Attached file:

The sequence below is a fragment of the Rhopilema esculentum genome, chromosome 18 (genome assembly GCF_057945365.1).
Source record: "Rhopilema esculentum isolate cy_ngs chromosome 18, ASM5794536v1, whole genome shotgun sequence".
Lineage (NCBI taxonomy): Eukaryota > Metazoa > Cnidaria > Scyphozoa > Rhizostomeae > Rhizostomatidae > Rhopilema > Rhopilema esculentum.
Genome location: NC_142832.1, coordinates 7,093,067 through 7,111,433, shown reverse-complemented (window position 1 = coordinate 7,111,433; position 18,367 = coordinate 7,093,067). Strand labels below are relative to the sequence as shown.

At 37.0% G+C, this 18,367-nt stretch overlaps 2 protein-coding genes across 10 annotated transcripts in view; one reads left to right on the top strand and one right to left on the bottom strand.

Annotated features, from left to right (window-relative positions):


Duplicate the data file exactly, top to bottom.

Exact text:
The sequence below is a fragment of the Rhopilema esculentum genome, chromosome 18 (genome assembly GCF_057945365.1).
Source record: "Rhopilema esculentum isolate cy_ngs chromosome 18, ASM5794536v1, whole genome shotgun sequence".
Lineage (NCBI taxonomy): Eukaryota > Metazoa > Cnidaria > Scyphozoa > Rhizostomeae > Rhizostomatidae > Rhopilema > Rhopilema esculentum.
Genome location: NC_142832.1, coordinates 7,093,067 through 7,111,433, shown reverse-complemented (window position 1 = coordinate 7,111,433; position 18,367 = coordinate 7,093,067). Strand labels below are relative to the sequence as shown.

At 37.0% G+C, this 18,367-nt stretch overlaps 2 protein-coding genes across 10 annotated transcripts in view; one reads left to right on the top strand and one right to left on the bottom strand.

Annotated features, from left to right (window-relative positions):